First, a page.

20        priority_queue = [(0, source, 0)]
21
22        # Continue processing until the priority queue is empty
23        while priority_queue:
24            # Get the node with the minimum distance
25            cur_dist, cur_node, hops = heappop(priority_queue)
26
27            # Explore all adjacent nodes
28            for neighbor, weight in graph[cur_node]:
29                # If we can reach the neighbor with an additional hop and it's beneficial
30                if hops + 1 <= max_hops and distances[neighbor][hops + 1] > cur_dist:
31                    distances[neighbor][hops + 1] = cur_dist
32                    heappush(priority_queue, (cur_dist, neighbor, hops + 1))
33
34                # If we can reach the neighbor without an additional hop and it offers a shorter path
35                if distances[neighbor][hops] > cur_dist + weight:
36                    distances[neighbor][hops] = cur_dist + weight
37                    heappush(priority_queue, (cur_dist + weight, neighbor, hops))
38
39        # Calculate the shortest path to the destination allowing for up to max_hops hops,
40        # and return it if possible; return -1 if there is no path.
41        shortest_path = min(distances[destination])
42        return int(shortest_path) if shortest_path != inf else -1
43
1class Solution {
2    public int shortestPathWithHops(int nodes, int[][] edges, int start, int destination, int maxHops) {
3        List<int[]>[] graph = new List[nodes];
4        Arrays.setAll(graph, i -> new ArrayList<>());
5      
6        // Construct an adjacency list from the edge list
7        for (int[] edge : edges) {
8            int from = edge[0], to = edge[1], weight = edge[2];
9            graph[from].add(new int[] {to, weight});
10            graph[to].add(new int[] {from, weight});
11        }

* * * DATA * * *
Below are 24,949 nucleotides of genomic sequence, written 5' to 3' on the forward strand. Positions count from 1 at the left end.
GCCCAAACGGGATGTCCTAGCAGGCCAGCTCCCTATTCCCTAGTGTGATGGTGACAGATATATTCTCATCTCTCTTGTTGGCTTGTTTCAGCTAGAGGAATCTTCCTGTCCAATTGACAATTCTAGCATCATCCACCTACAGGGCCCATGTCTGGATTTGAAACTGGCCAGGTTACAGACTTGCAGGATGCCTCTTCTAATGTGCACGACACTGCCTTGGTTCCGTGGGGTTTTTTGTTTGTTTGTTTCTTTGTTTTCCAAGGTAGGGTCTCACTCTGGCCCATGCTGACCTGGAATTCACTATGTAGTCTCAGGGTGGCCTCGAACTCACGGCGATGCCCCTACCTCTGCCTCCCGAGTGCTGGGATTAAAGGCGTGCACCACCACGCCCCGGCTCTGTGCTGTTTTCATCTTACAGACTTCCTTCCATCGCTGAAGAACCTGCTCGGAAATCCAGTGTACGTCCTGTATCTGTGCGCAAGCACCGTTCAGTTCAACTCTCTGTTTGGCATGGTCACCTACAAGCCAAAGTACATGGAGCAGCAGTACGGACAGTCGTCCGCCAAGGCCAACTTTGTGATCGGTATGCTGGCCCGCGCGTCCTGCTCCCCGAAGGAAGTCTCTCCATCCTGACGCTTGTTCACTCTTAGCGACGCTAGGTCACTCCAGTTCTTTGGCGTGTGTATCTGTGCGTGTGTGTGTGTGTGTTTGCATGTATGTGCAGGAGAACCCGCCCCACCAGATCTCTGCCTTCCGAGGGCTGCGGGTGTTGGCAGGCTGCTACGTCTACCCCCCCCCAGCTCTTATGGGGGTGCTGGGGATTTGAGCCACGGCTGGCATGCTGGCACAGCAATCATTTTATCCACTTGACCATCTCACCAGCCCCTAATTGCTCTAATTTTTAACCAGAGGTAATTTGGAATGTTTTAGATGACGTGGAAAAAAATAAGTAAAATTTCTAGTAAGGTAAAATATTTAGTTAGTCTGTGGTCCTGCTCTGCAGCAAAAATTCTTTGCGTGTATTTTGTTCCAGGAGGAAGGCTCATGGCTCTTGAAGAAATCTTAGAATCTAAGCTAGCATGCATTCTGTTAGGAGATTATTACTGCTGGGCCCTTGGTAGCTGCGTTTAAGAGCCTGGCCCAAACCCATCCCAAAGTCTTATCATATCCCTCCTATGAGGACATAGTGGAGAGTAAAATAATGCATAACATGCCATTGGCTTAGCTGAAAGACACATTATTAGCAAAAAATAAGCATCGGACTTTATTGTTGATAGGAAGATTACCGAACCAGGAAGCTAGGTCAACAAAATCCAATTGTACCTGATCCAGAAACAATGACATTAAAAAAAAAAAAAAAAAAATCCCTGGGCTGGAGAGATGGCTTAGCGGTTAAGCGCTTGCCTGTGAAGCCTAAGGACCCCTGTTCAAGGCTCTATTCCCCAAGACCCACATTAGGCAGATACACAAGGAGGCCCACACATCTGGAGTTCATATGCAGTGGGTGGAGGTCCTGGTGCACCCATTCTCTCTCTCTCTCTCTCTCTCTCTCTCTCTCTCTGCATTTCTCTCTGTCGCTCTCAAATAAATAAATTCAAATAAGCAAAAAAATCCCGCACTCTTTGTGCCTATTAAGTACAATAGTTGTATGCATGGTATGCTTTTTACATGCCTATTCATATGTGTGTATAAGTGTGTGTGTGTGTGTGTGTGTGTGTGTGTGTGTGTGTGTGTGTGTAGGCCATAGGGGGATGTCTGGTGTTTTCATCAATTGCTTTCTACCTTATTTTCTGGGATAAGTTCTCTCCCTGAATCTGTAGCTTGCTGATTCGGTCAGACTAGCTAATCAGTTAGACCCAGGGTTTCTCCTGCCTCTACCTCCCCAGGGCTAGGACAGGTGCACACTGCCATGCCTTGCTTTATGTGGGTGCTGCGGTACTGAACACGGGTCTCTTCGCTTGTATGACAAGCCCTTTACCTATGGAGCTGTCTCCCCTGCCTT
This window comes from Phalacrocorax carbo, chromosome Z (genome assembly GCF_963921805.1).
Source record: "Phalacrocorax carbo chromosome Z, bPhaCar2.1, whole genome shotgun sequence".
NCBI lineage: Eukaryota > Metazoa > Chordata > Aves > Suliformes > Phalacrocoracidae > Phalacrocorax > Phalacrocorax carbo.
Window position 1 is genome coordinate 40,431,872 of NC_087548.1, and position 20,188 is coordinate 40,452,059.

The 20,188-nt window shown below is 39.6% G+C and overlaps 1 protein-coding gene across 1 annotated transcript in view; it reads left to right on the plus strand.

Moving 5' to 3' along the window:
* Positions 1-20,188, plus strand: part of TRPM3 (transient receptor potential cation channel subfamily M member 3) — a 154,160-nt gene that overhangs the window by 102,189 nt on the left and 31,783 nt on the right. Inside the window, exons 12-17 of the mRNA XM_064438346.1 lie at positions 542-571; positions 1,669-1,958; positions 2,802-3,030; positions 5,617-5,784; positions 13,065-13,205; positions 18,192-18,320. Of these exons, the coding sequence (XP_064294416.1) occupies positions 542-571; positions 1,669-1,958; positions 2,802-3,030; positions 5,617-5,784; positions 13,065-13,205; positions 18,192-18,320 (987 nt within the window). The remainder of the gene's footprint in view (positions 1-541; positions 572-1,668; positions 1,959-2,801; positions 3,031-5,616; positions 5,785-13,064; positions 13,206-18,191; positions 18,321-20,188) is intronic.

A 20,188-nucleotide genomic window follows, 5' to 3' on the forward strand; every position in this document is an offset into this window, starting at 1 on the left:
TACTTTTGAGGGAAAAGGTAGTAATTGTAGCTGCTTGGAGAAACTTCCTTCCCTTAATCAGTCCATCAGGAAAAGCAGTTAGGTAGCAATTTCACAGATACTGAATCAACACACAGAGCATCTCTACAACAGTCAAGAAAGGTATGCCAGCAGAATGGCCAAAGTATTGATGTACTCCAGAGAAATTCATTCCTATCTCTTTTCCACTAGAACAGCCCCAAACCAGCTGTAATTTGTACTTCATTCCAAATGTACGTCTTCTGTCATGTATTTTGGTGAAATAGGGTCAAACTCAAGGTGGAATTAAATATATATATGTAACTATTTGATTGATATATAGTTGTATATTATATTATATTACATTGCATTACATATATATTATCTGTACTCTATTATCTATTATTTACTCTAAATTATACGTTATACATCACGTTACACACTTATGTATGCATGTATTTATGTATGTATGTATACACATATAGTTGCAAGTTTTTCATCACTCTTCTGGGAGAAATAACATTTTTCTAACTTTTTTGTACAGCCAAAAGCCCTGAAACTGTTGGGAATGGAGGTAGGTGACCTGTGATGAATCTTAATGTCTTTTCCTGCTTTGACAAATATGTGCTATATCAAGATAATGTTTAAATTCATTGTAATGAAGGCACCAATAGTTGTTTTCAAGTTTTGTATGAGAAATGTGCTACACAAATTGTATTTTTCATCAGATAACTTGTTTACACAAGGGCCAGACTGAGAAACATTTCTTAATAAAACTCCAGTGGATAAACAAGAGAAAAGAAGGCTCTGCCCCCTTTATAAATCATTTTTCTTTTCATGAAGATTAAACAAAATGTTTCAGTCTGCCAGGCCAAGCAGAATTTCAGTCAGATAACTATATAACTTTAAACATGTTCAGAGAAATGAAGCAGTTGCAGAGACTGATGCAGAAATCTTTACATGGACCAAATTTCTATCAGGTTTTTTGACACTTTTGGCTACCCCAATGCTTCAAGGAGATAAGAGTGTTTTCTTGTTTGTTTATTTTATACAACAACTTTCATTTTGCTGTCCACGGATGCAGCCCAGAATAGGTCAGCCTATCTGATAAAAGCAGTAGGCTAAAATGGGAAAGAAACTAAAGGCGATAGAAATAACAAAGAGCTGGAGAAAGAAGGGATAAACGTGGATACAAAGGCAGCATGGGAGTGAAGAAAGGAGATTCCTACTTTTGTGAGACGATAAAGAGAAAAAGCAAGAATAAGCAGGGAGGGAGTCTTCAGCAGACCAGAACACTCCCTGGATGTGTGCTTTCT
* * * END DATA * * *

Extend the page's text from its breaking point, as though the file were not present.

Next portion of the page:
12      
13        // Priority queue will be used to process nodes in order of distance
14        PriorityQueue<int[]> pq = new PriorityQueue<>((a, b) -> a[0] - b[0]);
15      
16        // Starting with the start node, distance of 0 and 0 hops
17        pq.offer(new int[] {0, start, 0});
18      
19        // Initialize distance array holding minimum distances for each hop count
20        int[][] distances = new int[nodes][maxHops + 1];
21        final int infinity = 1 << 30;
22        for (int[] row : distances) {
23            Arrays.fill(row, infinity);
24        }
25        distances[start][0] = 0;
26      
27        // Process nodes until priority queue is empty
28        while (!pq.isEmpty()) {
29            int[] current = pq.poll();
30            int currentDistance = current[0], currentNode = current[1], currentHops = current[2];
31          
32            // Check each neighbour of the current node
33            for (int[] edge : graph[currentNode]) {
34                int nextNode = edge[0], edgeWeight = edge[1];
35              
36                // If hopping to the next node without increasing distance is possible and beneficial
37                if (currentHops + 1 <= maxHops && distances[nextNode][currentHops + 1] > currentDistance) {
38                    distances[nextNode][currentHops + 1] = currentDistance;
39                    pq.offer(new int[] {currentDistance, nextNode, currentHops + 1});
40                }
41              
42                // If going to the next node and increasing the distance is beneficial
43                if (distances[nextNode][currentHops] > currentDistance + edgeWeight) {
44                    distances[nextNode][currentHops] = currentDistance + edgeWeight;